This Summer at the Smithsonian’s National Zoo, “Washed Ashore: Art to Save the Sea.”

On exhibit for the first time in the Washington, D.C. region, the Smithsonian’s National Zoo in partnership with Friends of the National Zoo, presents “Washed Ashore: Art to Save the Sea” from May 27 through September 5. Made completely of plastic debris collected from beaches, these colorful and dramatic sculptures of marine animals represent more than 315 billion pounds of plastic in oceans today and underscore the need for wildlife conservation. Admission to this exhibit and the Zoo is free.

Visitors of all ages are invited to get up close and view the sculptures which range from a 12-foot-long shark and 16-foot-long parrot fish to an 8-foot-wide octopus and a 20-foot-long coral reef. Seventeen sculptures of marine life will be installed along the Zoo’s Olmsted Walk, in the Visitor’s Center, and in Amazonia. Visitors can see marine animals affected by waste—including sea lions, brown pelicans, and corals—on view at the Zoo’s American Trail and Amazonia Science Gallery.

“So many of the species the Zoo and the Smithsonian Conservation Biology Institute work tirelessly to protect are impacted by the enormous amount of plastic waste in our oceans,” said FONZ Executive Director, Lynn Mento. “While we hope Zoo visitors enjoy this amazing, fun summer exhibit, we also hope they walk away understanding the important role that small, everyday actions, like using less plastic, play in saving species.”

Under the leadership of Angela Haseltine Pozzi, lead artist and executive director, Washed Ashore Project volunteers clean beaches and process the debris into art supplies. To date, thousands of volunteers have processed an estimated 18 tons of garbage collected from more than 300 miles of coastline to create 68 sculptures. Pozzi orchestrates the construction of these towering, striking sculptures of marine life. Each sculpture was created using hundreds of individual pieces, from flip-flops and bottle caps to nylon rope, Styrofoam, and lighters.

“The National Zoo—America’s zoo—has given us a global platform to present our art to educate a world audience about how plastic pollution is posing a dangerous and perhaps catastrophic threat to the world’s oceans and sea life,” said Pozzi.

FONZ is committed to supporting the Smithsonian’s National Zoo and Conservation Biology Institute in its mission to save species including its pioneering coral research and conservation. The ocean produces more than 50 percent of the world’s oxygen, and coral reefs nurture more than a quarter of all marine life. Unfortunately, increased greenhouse gasses are warming and acidifying oceans across the planet, causing a widespread coral-reef crisis. Using procedures similar to those used in human sperm banks, Smithsonian Conservation Biology Institute (SCBI) scientist Mary Hagedorn and her team are global leaders in conserving coral reefs and the ecosystems that they build. By pioneering coral cryo-conservation and collecting and storing coral sperm from threatened reefs to produce new colonies in the lab for captive-bred and wild-colony conservation, SCBI is building a potential lifeline for species under threat from climate change, pollution, and overfishing. Scientists at the Smithsonian are helping ensure a future for coral reefs and the species that count on them for survival as ocean environments change.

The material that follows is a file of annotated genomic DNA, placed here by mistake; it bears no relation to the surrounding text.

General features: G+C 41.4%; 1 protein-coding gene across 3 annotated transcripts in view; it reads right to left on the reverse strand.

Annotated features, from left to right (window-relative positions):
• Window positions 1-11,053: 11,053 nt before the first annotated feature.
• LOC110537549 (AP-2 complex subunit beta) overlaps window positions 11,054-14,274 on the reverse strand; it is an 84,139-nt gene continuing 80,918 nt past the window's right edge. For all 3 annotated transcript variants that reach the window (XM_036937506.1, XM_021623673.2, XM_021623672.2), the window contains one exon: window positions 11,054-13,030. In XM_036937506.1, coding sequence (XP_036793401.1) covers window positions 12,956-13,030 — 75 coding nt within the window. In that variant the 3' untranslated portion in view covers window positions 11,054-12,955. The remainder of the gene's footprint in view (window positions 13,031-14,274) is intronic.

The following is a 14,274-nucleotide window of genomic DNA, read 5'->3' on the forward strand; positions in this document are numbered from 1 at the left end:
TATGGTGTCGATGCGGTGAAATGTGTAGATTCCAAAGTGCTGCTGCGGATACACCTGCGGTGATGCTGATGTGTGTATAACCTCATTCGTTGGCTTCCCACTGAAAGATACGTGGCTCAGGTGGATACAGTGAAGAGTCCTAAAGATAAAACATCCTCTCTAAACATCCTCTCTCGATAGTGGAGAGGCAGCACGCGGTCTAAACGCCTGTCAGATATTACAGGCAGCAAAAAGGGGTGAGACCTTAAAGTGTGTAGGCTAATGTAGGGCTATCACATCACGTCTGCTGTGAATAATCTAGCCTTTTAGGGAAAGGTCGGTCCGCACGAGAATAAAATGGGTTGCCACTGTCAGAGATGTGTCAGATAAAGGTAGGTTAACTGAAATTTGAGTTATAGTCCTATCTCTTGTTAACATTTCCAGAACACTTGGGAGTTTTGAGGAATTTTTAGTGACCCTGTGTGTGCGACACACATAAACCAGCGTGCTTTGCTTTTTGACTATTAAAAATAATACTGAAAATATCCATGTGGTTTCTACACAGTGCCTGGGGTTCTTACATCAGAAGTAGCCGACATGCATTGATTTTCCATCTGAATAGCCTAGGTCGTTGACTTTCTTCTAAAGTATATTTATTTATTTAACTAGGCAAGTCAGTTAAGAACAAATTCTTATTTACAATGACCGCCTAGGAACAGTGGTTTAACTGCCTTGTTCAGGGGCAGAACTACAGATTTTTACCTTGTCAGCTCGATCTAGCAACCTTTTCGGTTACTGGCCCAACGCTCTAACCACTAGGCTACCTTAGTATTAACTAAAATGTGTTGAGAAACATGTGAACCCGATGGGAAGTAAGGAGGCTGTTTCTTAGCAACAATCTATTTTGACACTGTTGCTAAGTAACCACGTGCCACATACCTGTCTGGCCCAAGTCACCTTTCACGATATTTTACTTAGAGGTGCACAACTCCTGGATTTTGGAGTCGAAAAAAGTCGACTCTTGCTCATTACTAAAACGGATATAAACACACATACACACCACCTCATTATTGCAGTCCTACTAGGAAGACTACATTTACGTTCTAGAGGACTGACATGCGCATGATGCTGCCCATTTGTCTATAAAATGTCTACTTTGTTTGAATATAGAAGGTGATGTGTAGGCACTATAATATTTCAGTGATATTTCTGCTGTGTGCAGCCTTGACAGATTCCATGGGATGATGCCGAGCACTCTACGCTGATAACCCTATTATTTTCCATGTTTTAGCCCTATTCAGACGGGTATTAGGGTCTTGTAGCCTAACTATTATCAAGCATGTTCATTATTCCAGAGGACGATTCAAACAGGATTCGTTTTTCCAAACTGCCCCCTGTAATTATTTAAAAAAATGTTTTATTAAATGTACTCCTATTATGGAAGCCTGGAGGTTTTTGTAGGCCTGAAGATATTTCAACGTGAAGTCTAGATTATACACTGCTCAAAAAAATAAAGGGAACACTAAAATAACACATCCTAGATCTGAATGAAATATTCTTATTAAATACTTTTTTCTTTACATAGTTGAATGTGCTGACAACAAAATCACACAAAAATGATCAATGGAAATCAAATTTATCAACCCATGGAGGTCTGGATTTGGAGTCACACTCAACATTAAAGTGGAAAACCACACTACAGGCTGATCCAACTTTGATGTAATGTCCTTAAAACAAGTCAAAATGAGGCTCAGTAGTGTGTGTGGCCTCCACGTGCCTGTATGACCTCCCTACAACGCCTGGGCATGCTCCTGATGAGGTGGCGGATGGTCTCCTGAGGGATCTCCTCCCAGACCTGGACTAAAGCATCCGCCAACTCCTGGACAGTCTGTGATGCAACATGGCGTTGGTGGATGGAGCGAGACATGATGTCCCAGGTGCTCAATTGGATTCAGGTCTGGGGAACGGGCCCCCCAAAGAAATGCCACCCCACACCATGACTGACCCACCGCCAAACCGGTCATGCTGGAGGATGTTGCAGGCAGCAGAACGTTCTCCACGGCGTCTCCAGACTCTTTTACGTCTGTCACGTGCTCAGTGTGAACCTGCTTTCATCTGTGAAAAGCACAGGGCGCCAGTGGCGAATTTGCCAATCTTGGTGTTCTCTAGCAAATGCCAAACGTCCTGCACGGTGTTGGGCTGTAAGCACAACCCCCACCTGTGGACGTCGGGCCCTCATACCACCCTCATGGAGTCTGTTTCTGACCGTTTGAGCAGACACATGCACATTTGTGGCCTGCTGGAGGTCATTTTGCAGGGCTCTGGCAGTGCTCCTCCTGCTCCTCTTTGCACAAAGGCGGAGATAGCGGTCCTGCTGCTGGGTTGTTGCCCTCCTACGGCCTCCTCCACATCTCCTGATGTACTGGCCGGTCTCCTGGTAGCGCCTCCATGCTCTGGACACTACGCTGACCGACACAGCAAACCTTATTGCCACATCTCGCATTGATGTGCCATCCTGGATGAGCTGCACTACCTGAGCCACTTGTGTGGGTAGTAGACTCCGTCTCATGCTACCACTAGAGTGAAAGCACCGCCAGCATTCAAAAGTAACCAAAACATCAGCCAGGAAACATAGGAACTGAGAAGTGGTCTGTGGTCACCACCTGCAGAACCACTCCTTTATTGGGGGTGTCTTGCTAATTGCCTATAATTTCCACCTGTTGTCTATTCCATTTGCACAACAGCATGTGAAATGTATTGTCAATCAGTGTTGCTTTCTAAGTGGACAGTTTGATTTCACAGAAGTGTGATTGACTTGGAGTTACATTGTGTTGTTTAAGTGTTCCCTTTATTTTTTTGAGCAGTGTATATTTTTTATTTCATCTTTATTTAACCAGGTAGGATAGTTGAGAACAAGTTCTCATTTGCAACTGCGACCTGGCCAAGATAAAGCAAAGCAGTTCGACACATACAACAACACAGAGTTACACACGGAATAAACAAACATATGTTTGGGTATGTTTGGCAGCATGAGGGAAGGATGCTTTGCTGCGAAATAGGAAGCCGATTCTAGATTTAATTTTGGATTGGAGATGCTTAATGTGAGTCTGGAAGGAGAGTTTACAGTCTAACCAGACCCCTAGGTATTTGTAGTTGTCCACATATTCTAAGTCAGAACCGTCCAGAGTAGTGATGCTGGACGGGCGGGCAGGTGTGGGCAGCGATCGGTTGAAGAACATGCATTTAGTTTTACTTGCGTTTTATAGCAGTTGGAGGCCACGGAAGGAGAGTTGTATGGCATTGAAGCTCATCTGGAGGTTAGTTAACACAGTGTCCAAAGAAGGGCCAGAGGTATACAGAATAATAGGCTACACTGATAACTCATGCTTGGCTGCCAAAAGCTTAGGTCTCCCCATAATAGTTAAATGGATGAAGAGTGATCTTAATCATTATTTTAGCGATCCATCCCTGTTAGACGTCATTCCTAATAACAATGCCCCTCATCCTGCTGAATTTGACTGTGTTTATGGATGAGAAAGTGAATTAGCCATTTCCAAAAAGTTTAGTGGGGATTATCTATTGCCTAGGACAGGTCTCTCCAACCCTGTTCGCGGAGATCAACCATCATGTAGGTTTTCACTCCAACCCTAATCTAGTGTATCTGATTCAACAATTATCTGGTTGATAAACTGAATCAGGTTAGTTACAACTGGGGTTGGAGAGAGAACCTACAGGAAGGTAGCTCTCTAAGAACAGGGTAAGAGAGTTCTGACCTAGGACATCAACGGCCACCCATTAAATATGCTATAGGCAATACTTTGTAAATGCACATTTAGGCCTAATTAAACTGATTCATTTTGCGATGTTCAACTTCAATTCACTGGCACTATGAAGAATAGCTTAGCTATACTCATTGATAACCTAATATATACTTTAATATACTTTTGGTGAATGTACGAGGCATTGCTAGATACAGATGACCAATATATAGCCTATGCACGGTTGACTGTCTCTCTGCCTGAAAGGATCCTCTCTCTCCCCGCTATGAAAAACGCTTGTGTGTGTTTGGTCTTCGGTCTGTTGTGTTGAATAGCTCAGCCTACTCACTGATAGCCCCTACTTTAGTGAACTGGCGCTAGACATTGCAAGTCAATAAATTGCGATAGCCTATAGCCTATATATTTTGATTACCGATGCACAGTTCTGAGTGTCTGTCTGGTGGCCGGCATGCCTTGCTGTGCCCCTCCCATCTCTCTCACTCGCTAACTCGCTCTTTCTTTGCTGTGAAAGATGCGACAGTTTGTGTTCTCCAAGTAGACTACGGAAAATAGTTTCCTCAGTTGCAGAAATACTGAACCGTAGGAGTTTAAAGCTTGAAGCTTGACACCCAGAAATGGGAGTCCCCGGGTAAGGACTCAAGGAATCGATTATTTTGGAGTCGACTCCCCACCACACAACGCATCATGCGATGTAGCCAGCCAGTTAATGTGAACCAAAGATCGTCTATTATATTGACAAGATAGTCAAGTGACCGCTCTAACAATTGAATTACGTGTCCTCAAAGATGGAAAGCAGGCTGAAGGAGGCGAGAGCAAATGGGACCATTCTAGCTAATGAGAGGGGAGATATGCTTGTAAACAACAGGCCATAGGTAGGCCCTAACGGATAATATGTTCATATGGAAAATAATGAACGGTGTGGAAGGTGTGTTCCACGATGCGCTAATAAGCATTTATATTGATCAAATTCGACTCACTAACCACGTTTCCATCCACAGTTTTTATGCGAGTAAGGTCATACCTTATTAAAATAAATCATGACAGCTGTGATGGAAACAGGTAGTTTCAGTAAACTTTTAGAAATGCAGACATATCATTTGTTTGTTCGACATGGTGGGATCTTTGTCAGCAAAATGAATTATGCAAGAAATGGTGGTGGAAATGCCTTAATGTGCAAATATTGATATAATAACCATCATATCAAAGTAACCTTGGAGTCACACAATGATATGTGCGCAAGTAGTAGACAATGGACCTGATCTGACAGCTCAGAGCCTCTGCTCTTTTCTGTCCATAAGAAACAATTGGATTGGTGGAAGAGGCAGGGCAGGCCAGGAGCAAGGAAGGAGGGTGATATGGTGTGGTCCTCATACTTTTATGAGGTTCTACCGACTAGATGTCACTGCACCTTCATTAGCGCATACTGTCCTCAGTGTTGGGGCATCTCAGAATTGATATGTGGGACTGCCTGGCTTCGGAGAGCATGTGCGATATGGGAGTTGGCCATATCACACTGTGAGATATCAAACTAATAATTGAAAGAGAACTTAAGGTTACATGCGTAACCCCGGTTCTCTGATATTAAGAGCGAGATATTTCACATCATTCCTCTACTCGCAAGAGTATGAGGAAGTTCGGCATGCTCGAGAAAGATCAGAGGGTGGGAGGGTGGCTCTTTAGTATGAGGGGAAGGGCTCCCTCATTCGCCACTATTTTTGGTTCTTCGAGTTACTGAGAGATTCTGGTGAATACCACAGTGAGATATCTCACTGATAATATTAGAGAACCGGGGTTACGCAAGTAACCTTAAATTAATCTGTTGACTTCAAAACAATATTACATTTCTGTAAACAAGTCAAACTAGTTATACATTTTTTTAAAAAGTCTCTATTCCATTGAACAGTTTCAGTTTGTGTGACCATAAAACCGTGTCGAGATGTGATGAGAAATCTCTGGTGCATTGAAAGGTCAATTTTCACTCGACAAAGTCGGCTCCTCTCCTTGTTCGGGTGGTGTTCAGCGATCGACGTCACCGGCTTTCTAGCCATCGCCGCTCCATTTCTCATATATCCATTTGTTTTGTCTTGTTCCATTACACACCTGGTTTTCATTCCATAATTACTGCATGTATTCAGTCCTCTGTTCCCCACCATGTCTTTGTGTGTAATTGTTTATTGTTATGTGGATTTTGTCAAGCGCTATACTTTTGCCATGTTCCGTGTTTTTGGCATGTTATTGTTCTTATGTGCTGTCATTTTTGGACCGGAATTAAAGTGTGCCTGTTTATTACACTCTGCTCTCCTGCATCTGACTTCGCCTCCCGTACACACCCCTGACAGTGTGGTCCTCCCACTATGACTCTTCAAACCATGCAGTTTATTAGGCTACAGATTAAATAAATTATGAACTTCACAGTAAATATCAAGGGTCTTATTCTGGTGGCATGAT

“Washed Ashore: Art to Save the Sea” at the Smithsonian’s National Zoo is generously supported by Bandon Dunes Golf Resort, The Change Happens Foundation, The Coca-Cola Company, Covanta, CustomInk, MGM National Harbor, NBC4, Joseph Regenstein III, Sodexo, Nixon Peabody LLP, Norman F. Sprague Jr. Foundation, SunTrust Foundation, WAMU 88.5, The Washington Post, Washingtonian Magazine and Wild Rivers Coast Alliance.


World Oceans Day Celebration

June 11; 10 a.m. – 2 p.m.; National Zoo
Members-only: 8 a.m. to 10 a.m.

It is not just marine animals who depend upon the ocean for survival; it’s all species. Visitors can celebrate World Oceans Day at the Zoo with educational activities, animal demonstrations, and crafts. Join FONZ from 8 a.m. to 10 a.m. for a special members-only celebration at the Elephant Community Center. Lead Artist and Executive Director of Washed Ashore Project, Angela Haseltine Pozzi, will be present to share her team’s extraordinary mission to educate and increase awareness of the impact of marine debris and plastic pollution through art.

Media Contact:
Courtney Smith
smithcou [at] si.edu
*Select photos are available on Flickr; additional images will be available May 24.